Reprinted from Eating Disorders Review
May/June 2007 Volume 18, Number 3
©2007 Gürze Books
Binge eating disorder, or BED, may not yet be officially classified as a psychiatric syndrome, but it may be more common than anorexia nervosa (AN) or bulimia nervosa (BN), according to the results of the first nationally representative study of eating disorders in the U.S. This survey of more than 2,900 men and women showed a prevalence in the general population of 0.6% for AN, 1.0% for BN, but 2.8% for BED.
Dr. James I. Hudson and colleagues, who organized the study, also found that lifetime rates of eating disorders are higher in younger-age groups, suggesting that the problem is increasingly common. In addition, eating disorders are about twice as common among women as among men (Biol Psychiatry 2007; 61:348). Also, according to Dr. Hudson and his colleagues, binge eating was associated with obesity, particularly severe obesity. The diagnosis of BED requires that a person eat an excessively large amount of food over a 2-hour period at least twice a week for 6 months, feel a lack of control over the eating episodes, and experience marked distress about the binge eating.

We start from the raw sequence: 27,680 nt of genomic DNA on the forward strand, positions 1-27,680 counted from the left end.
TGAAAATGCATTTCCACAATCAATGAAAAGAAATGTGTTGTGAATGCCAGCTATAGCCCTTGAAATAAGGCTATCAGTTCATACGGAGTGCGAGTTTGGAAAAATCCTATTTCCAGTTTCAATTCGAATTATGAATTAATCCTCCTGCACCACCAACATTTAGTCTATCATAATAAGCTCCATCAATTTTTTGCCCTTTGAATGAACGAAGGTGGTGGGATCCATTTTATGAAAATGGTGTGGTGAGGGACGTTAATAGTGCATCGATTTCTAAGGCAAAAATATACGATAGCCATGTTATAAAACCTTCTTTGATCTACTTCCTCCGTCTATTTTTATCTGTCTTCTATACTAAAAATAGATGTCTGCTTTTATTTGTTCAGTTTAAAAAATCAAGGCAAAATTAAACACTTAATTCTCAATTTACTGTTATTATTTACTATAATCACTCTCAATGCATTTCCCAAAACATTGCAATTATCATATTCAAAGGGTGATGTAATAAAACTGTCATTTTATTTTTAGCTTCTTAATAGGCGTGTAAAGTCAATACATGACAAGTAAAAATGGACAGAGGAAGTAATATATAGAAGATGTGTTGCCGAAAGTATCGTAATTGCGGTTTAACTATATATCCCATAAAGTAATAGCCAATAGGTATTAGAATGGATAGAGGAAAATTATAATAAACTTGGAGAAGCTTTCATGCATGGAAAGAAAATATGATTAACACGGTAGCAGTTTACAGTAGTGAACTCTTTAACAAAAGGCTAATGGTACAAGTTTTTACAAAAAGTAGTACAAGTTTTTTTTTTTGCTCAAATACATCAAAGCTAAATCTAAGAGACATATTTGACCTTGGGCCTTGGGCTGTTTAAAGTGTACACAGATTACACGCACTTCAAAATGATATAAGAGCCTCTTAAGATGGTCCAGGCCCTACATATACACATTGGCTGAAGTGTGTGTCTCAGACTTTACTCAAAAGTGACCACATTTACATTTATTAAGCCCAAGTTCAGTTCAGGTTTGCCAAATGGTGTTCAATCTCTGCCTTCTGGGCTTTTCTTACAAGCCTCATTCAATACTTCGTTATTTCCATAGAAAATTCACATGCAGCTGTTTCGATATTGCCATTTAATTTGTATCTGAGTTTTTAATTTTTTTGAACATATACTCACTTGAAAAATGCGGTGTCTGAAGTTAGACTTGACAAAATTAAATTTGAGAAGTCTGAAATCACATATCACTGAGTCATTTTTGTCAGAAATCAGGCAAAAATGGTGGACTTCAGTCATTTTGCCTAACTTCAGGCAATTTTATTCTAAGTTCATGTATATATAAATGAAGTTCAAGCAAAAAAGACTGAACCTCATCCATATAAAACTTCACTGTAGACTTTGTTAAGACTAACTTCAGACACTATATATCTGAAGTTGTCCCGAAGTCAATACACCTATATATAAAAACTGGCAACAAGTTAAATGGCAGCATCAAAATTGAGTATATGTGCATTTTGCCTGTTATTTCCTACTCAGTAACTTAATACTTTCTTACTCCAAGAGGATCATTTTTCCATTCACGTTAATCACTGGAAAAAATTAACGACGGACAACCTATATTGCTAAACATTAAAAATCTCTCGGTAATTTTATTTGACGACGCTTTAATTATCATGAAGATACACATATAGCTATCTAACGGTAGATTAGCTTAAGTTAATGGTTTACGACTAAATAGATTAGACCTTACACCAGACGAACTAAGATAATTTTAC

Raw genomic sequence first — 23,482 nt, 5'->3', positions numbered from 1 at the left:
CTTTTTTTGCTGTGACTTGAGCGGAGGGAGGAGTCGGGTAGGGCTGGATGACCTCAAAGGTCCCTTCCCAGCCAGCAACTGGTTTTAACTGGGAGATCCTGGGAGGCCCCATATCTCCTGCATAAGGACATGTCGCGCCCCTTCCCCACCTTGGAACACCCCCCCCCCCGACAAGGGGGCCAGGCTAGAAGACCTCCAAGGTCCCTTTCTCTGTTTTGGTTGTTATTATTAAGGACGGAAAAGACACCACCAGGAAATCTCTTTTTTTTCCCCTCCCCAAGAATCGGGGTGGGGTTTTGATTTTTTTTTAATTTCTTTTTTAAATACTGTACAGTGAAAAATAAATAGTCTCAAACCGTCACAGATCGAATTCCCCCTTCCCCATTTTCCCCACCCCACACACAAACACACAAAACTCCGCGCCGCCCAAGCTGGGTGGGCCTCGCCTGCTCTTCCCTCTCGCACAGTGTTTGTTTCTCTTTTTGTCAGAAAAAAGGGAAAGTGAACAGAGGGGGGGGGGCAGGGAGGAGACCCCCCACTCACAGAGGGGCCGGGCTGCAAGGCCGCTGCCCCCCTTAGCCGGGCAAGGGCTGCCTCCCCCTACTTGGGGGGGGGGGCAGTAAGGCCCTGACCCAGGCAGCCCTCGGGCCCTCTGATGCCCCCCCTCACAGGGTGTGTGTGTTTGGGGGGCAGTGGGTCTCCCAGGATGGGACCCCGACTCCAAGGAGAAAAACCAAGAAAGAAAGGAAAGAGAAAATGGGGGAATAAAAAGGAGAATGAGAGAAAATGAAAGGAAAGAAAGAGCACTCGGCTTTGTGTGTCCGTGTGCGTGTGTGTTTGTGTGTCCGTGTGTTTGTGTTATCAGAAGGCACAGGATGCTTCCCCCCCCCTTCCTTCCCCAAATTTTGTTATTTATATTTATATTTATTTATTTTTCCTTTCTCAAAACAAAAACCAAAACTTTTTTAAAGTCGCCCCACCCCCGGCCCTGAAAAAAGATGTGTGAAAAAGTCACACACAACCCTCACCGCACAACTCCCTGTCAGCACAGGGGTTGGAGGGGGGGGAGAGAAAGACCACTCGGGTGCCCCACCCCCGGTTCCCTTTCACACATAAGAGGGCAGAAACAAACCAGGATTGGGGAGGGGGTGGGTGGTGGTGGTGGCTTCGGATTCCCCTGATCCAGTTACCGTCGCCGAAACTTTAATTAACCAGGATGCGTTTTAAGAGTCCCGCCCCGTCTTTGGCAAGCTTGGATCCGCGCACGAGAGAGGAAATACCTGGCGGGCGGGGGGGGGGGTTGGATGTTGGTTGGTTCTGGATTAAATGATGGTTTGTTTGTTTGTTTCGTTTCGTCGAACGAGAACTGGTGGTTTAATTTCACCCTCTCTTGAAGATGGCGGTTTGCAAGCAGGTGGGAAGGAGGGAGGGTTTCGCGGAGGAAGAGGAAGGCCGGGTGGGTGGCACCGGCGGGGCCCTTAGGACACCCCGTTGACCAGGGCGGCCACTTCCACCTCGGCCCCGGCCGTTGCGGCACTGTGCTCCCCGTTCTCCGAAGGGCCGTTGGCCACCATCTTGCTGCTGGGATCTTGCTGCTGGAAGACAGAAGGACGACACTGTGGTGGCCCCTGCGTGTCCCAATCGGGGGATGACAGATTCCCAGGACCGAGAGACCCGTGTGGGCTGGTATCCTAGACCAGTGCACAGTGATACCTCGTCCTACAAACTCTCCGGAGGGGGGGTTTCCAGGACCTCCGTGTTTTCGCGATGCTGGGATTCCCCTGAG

Another finding was that eating disorders are commonly accompanied by other psychiatric illnesses; in this study, more than half of people with BN, 56% of those with AN, and 79% of those with BED had at least one other psychiatric diagnosis.
The largest limitation of the study, according to the authors, was that it was based on self-reports, and people tend to underreport problems with eating disorders.